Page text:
Friday, December 2, 2011

Santa essay, for those who want to fight about it

I've had quite a few people searching this week for an old blog post of mine.

Actually, it was originally published as an essay at the Dallas Morning News; it may still be available in their archives, but I'm suspecting you might have to have a subscription to access it now.

Since 'tis the season, though, I thought I'd make it easy for those who are looking for it:

In my house tonight, the children will be waiting for St. Nicholas with eager joy. Not all Christian parents would be happy with this situation.

Some have decided that whether you call him Santa Claus or St. Nick, the Christmas Eve night caller is not welcome in their homes. The real St. Nicholas, they say, was a holy bishop about whom little is known. This jolly fellow surrounded with legends of secret generosity or stories of elves and reindeer is really just a fib. And Christians don't lie to their children.

Are we lying to our children, with our ancient stories and cherished poems of a kindly saint who loves all children and hears their whispered wishes and dreams? Not at all – we are telling them the truth. It's just that some truths can't be found in scholarly lectures or discovered in dry books of facts. When we teach our wide-eyed little ones the legend of St. Nicholas, we are teaching them essential lessons about faith, hope and unconditional love. When we sit by glowing embers to share with them our December stories, we instruct them in such virtues as generosity, patience and the sort of kindness that expects no reward.

And they are able to learn these things from us because for a few short weeks every year, we find it possible to enter the world of make-believe. We fill our homes with songs and stories, and turn ordinary rooms into glittering palaces. The everyday world is swept away.

Read the whole essay here.

I'm happy to report that my children suffered no damage from our sharing the mythical aspects of the St. Nicholas story with them, and even appreciated the whole thing when it was time for them to move beyond it.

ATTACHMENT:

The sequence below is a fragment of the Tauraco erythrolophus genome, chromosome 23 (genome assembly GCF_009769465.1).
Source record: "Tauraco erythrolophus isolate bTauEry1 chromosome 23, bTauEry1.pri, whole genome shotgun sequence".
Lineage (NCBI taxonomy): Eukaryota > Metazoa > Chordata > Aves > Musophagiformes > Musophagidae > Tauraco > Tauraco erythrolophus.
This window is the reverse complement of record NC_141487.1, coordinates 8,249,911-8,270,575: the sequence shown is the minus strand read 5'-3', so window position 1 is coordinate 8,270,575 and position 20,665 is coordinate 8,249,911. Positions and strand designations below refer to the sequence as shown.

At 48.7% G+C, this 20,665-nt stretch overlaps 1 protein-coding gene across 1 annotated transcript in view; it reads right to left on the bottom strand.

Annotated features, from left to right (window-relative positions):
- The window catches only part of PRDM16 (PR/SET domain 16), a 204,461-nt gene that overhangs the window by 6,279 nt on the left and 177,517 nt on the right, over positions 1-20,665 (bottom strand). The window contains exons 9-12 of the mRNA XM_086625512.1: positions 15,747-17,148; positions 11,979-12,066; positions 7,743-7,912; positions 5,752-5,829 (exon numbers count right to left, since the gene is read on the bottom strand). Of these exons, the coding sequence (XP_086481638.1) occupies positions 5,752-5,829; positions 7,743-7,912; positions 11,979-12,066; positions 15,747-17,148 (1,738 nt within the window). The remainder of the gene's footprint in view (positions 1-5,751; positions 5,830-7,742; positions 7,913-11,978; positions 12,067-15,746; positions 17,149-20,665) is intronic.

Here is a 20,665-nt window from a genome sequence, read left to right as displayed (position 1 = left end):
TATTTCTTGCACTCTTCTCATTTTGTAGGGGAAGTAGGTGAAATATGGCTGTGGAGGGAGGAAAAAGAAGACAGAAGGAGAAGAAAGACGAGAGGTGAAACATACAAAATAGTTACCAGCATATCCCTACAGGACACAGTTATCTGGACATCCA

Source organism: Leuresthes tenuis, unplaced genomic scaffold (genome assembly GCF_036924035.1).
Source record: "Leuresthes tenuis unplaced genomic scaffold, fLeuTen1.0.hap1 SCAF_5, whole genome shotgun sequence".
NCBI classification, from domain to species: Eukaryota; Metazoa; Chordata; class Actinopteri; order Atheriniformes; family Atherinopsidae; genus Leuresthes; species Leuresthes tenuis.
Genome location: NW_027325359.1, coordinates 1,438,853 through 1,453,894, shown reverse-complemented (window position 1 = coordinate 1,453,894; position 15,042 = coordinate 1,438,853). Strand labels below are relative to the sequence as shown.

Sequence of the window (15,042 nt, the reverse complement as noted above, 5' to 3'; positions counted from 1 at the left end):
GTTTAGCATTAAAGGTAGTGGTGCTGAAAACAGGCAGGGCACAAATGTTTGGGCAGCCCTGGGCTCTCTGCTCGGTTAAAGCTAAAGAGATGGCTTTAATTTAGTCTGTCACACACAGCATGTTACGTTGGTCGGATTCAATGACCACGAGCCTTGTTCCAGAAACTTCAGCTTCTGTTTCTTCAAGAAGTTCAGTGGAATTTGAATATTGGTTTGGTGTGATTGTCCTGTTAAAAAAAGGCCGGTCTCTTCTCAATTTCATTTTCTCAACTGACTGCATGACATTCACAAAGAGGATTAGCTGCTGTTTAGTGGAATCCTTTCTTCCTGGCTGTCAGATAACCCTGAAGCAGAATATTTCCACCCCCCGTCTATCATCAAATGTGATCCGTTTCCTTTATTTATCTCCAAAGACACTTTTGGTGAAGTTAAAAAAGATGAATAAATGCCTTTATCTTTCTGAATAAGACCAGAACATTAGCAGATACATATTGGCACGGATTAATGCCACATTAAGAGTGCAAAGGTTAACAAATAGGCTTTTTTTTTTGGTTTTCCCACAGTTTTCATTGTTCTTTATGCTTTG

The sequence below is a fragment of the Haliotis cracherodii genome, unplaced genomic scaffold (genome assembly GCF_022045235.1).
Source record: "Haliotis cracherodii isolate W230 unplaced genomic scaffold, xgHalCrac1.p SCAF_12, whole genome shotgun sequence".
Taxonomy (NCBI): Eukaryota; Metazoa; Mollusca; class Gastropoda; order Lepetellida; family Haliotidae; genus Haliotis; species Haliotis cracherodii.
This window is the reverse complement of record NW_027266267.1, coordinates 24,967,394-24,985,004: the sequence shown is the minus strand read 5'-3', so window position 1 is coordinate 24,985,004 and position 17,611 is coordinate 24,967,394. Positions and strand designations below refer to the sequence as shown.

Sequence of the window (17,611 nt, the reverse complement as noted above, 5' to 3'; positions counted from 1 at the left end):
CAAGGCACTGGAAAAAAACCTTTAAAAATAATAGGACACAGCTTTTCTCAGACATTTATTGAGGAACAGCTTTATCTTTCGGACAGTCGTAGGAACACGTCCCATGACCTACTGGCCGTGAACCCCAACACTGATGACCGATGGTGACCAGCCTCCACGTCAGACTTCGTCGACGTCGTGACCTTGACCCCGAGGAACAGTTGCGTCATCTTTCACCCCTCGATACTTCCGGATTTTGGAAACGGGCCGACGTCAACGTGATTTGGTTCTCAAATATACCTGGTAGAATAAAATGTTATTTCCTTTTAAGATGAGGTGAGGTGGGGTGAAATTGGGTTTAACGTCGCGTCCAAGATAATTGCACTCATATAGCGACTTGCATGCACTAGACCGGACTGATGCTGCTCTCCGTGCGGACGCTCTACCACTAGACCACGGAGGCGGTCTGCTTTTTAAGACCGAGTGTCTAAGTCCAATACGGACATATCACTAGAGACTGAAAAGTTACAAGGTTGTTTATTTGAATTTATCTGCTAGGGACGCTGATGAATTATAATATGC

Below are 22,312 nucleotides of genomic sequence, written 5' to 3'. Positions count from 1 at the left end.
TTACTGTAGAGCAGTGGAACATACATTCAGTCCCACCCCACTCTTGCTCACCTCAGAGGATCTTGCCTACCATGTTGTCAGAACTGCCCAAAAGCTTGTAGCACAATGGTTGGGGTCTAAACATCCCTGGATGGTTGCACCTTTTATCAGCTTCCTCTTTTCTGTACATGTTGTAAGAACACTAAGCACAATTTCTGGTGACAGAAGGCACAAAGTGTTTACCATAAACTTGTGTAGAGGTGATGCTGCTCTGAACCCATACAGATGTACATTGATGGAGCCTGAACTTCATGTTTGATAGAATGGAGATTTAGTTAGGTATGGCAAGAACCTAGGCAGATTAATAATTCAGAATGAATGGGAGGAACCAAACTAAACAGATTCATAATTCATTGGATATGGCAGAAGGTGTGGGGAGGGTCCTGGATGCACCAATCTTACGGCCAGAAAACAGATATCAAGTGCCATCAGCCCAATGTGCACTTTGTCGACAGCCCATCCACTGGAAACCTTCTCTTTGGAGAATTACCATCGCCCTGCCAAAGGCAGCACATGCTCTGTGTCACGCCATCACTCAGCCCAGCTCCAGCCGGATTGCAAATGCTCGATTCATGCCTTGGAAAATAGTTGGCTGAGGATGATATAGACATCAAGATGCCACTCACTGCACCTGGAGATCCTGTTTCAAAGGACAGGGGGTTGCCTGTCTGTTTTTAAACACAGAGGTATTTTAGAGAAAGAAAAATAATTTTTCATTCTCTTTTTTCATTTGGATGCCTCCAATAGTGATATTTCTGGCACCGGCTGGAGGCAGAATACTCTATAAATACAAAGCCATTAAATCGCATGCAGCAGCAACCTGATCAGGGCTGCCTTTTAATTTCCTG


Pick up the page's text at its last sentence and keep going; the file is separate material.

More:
I'm happy to share another blogger's experience of the same thing, and to point out that we need a bit more pretending around childhood, instead of the stern realism that wants five-year-olds taught the mechanics not only of sexual intercourse but of various perverse sex acts as well.

I'm happy to insist that we don't have to start the reading of every fairy tale or the playing of every princess DVD by sitting with our children and saying, "Now, you understand that this isn't true, right? That it's just a story? That there have never been dragons to be killed or enchanted princesses to be awakened with a kiss? I wouldn't want you going around and believing in any of this," even if they do, in fact, believe in a magical land full of princes in disguise and noble deeds and heroic chivalry until they're old enough to realize that the world of childhood enchantment wasn't strictly true--but that it ought to be.

And I'm happy to wish, as his feast day draws nearer, that all of my readers will welcome St. Nicholas, whether he visits their home and children or not--and that those who choose not to continue this charming tradition will not stigmatize the rest of us as evil liars bent on fraud and diabolical deceit--because we all know that the hallmark of the evil one is stepping back and letting a holy saint in Heaven take the lion's share of the credit for parental generosity and gifts of love once a year, right?

Um, not.


Anonymous said...


Michael said...

The comparisons seem rather hyperbolic. I don't have a problem with reading a fairy tale to children without warning them against believing it. However, if they ask me outright whether it is a true story, I would say no. Are you saying it would be fine to say yes in such a case?

Red Cardigan said...

Well, Michael, perhaps my problem is that I think fairy tales are true--possibly truer than many forms of math, though that's just bias on my part. :)

Rebecca in ID said...

yeah, but if your kid is seriously asking you whether it really happened, wouldn't you answer them in a kind of qualified way? I do think there is a great deal of truth to myth and faerie, and that's why I love to read that stuff to my kids, but for one thing, by the time they are old enough to understand the story line, they know it is "pretend" on one level--but that does not seem to be an obstacle to their enjoying pretending about it.

The confusing thing about your essay (to me), Red, is that you talk about kids pretending and believing all in one breath, and it seems as though you equate the two. This leaves me scratching my head and wondering if my kids are abbey-normal or something, because they enjoy pretending about things that they know to be true in a historical sense as well as things they do not put in that category. They love, love, to pretend about fairies, but that doesn't necessarily mean they literally truly believe there are little fairies hopping around in our yard. They truly believe there was a St. Nicholas, a generous Bishop, who now watches over us from heaven, and they love to pretend about him, and they believe that God truly became man, and they pretend about that, and they love stories about monsters and fairies, and they pretend about that, but they don't believe monsters and fairies exist on the same level...and perhaps they believe things in different ways partly because I tell them about things in different ways, and partly because they glean for themselves what adds up and what doesn't?